What are we doing in Syria?

The alacrity with which the Prime Minister came out in support of the Trump Administration’s launch of 59 Tomahawk missiles against an air force base in Syria is a sharp reminder, for those who have been paying attention, of how easily we slide into international armed conflict, with no adequate statement of strategic intent, and no informed debate in Parliament.

Australia is once more embarked upon a military adventure in the Middle East, again at the behest of the United States, again without a clear definition of what the aims are or what we might hope to achieve, and as of 17 April we have publicly backed an illegal attack on a sovereign state, ostensibly in retaliation for a chemical attack by the Syrian Air Force on a Syrian town in an anti-government zone. The evidence as to who perpetrated this horror is less than satisfying, but our government is happy to go along for the ride. It is worth charting how we came to this point.

The story begins in mid-August 2014 when the ADF, in the form of a RAAF C-130J Hercules, was brought into action by the Abbott Government for the purpose of dropping supplies to “Yezidi civilians trapped on Mount Sinjar by encircling ISIL forces” as the Prime Minister’s media release of 14 August 2015 put it. No hint at this stage of any form of participation in the conflict being in contemplation; it was described as a humanitarian mission and it plainly was.

The months which followed saw an all-too-quick slide from this unambiguously humanitarian operation to the RAAF conducting and facilitating ground operations in Northern Iraq, and then the extension of these operations to Syria. So anxious were we to get in on the act in Iraq that we injected Army personnel into Iraq with no Status of Forces Agreement to provide them with the necessary legal protections, in the absence of which they have instead been provided with diplomatic passports – an inadequate protection and a misuse of our diplomatic passports.

The extension of RAAF operations to Syria was ostensibly in response to a request from President Obama, but Fairfax media, citing ‘senior government sources’, reported that the driving force for this request came from Canberra. This was denied by Tony Abbott, but given the marginal contribution the RAAF could make in Syria, it is unlikely the US raised the issue and it is reasonable to assume that the initiative came from Australia. The current legal rationale for our air strikes against IS in Syria is that we are “defending Iraq at the request of its government”.

The extension to Syria is an important issue because at the time its legality was highly doubtful. The Government was been let off the hook to some extent by the subsequent UN Security Council Resolution No. 2249 of 20 November 2015 which called upon “Member States which have the capacity to do so to take all necessary measures, in compliance with international law … on the territory under the control of ISIL also known as Da’esh, in Syria and Iraq, to prevent and suppress terrorist acts specifically committed by ISIL [and Al-Qaeda affiliates designated by UNSC] … and to eradicate the safe haven which they have established over significant parts of Iraq and Syria”. Nevertheless, in the complex situation in Syria the legalities of any operation outside the ambit of Resolution 2249 have always needed to be kept under close scrutiny.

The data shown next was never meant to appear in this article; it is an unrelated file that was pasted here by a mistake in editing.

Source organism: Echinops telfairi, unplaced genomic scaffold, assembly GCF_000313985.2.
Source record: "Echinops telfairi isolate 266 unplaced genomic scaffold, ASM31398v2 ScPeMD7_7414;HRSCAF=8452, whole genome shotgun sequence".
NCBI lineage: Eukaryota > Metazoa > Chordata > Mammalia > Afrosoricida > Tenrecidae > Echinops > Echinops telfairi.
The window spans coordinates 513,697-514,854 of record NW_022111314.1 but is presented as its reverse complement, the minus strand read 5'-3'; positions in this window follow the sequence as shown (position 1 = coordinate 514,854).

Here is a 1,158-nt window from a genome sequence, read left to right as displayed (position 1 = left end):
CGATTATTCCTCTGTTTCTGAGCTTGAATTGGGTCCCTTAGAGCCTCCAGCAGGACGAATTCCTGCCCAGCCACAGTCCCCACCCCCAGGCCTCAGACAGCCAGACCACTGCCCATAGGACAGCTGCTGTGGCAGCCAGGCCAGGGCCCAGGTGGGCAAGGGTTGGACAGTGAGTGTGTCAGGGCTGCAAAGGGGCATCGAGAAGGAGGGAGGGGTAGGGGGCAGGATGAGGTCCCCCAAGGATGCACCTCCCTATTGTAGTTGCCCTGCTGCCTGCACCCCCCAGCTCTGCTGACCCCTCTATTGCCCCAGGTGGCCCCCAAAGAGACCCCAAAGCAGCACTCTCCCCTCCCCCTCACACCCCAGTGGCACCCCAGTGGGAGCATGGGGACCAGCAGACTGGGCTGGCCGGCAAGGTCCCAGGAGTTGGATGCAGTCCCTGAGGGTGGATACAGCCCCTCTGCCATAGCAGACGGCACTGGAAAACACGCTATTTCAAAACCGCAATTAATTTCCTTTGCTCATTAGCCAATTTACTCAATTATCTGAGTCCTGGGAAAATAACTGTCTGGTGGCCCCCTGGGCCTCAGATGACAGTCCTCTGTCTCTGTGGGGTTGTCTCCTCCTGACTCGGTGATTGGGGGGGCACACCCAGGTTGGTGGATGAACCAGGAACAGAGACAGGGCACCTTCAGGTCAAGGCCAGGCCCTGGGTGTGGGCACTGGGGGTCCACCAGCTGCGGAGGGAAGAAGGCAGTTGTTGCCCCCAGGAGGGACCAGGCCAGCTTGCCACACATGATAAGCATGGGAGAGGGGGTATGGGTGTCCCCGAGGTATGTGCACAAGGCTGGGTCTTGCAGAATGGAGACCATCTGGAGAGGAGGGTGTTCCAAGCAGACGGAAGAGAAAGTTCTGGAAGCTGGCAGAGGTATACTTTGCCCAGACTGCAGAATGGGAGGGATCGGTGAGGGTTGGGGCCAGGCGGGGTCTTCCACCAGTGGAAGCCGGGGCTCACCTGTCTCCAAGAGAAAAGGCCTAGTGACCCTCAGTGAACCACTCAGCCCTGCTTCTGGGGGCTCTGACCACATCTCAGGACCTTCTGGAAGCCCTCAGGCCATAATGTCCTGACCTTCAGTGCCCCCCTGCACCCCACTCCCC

Now we have a situation where the United States has attacked territory under the control of the sovereign government of Syria, apparently in violation of its own law and certainly in violation of international law. This has brought the United States, and by association its allies, into (yet another) direct confrontation with Russia.

The US action is said to be in retaliation for an undoubtedly appalling event – the gassing of a civilian population, leading to the deaths of 72 people, including 27 children, and injuries to hundreds more. It is clear that a chemical attack took place; what is less clear is who the perpetrator was. I have seen no satisfying evidence as to who the perpetrator was – it all seems to be along the lines that “everyone knows” it was the Assad regime. One would have hoped there would be some diligent efforts to ascertain the facts before the conflict was escalated and made more complex and dangerous in this way. Perhaps there was, but no one is sharing the evidence with us and once again our government does not seem to be asking any searching questions.

Particularly disturbing in the current situation is the way in which the Turnbull Government, ever ready to espouse the virtues of a rules-based international system, has been happy to overlook the illegality of the US attack on Syria, something the Russians and Chinese will no doubt have noted and will not forget in a hurry.

We deserve better than this. We deserve to have any deployment of the ADF into international armed conflict decided in the Parliament on the basis of fully informed debate. We cannot afford to have a limited group of Ministers playing the sorts of games to which the ADF and the Australian public were subjected with the invasion of Iraq in 2003, and since 2014 leading to our re-entry into conflict in the Middle East.

– Paul Barratt

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